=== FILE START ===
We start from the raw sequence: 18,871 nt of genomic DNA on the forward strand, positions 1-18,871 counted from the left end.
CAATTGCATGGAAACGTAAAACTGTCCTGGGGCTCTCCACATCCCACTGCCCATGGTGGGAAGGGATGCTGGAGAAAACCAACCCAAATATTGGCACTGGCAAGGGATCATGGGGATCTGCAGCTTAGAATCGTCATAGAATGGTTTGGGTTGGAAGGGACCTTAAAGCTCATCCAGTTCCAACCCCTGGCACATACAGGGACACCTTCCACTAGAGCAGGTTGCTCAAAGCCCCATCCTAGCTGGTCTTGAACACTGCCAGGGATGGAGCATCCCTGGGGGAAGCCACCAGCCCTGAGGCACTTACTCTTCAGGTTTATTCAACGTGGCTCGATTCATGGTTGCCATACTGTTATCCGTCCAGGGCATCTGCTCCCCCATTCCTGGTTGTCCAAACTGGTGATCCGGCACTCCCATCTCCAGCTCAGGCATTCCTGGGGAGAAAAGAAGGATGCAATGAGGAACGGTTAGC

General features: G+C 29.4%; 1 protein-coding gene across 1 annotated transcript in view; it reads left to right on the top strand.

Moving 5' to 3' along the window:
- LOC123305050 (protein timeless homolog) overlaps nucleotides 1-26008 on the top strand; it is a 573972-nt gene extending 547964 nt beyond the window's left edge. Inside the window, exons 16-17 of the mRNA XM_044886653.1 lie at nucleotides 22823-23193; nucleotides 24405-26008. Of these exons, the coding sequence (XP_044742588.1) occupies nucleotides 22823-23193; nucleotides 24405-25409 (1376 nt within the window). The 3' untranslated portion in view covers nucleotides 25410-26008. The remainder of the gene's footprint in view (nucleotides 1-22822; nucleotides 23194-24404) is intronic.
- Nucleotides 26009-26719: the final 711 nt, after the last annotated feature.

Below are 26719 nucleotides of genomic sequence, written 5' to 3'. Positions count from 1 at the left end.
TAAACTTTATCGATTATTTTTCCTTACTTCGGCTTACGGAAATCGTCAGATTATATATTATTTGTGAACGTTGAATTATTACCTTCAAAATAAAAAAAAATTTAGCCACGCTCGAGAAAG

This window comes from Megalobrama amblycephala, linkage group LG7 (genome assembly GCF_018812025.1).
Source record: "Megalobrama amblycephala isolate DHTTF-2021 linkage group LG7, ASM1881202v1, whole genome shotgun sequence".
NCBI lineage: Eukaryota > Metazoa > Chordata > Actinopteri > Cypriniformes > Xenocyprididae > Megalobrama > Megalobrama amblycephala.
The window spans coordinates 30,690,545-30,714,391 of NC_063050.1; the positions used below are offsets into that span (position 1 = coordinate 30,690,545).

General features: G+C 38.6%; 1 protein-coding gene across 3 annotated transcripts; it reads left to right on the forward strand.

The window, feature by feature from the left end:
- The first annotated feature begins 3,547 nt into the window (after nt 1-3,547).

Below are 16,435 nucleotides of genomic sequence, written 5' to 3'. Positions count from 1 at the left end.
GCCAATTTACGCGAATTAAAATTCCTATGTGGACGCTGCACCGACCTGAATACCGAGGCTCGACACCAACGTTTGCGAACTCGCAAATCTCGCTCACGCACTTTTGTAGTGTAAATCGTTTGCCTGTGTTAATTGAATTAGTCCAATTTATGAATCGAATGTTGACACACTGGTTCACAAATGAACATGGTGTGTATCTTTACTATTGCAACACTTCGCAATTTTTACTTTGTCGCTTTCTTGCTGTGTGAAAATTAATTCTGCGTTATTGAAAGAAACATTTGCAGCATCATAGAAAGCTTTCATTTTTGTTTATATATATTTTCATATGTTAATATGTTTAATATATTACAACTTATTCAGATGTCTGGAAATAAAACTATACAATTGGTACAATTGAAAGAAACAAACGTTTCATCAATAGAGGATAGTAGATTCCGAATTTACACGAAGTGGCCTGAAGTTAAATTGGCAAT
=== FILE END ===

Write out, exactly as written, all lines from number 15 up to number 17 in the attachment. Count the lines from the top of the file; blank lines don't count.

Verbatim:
- The first annotated feature begins 3,547 nt into the window (after nt 1-3,547).

Below are 16,435 nucleotides of genomic sequence, written 5' to 3'. Positions count from 1 at the left end.
GCCAATTTACGCGAATTAAAATTCCTATGTGGACGCTGCACCGACCTGAATACCGAGGCTCGACACCAACGTTTGCGAACTCGCAAATCTCGCTCACGCACTTTTGTAGTGTAAATCGTTTGCCTGTGTTAATTGAATTAGTCCAATTTATGAATCGAATGTTGACACACTGGTTCACAAATGAACATGGTGTGTATCTTTACTATTGCAACACTTCGCAATTTTTACTTTGTCGCTTTCTTGCTGTGTGAAAATTAATTCTGCGTTATTGAAAGAAACATTTGCAGCATCATAGAAAGCTTTCATTTTTGTTTATATATATTTTCATATGTTAATATGTTTAATATATTACAACTTATTCAGATGTCTGGAAATAAAACTATACAATTGGTACAATTGAAAGAAACAAACGTTTCATCAATAGAGGATAGTAGATTCCGAATTTACACGAAGTGGCCTGAAGTTAAATTGGCAAT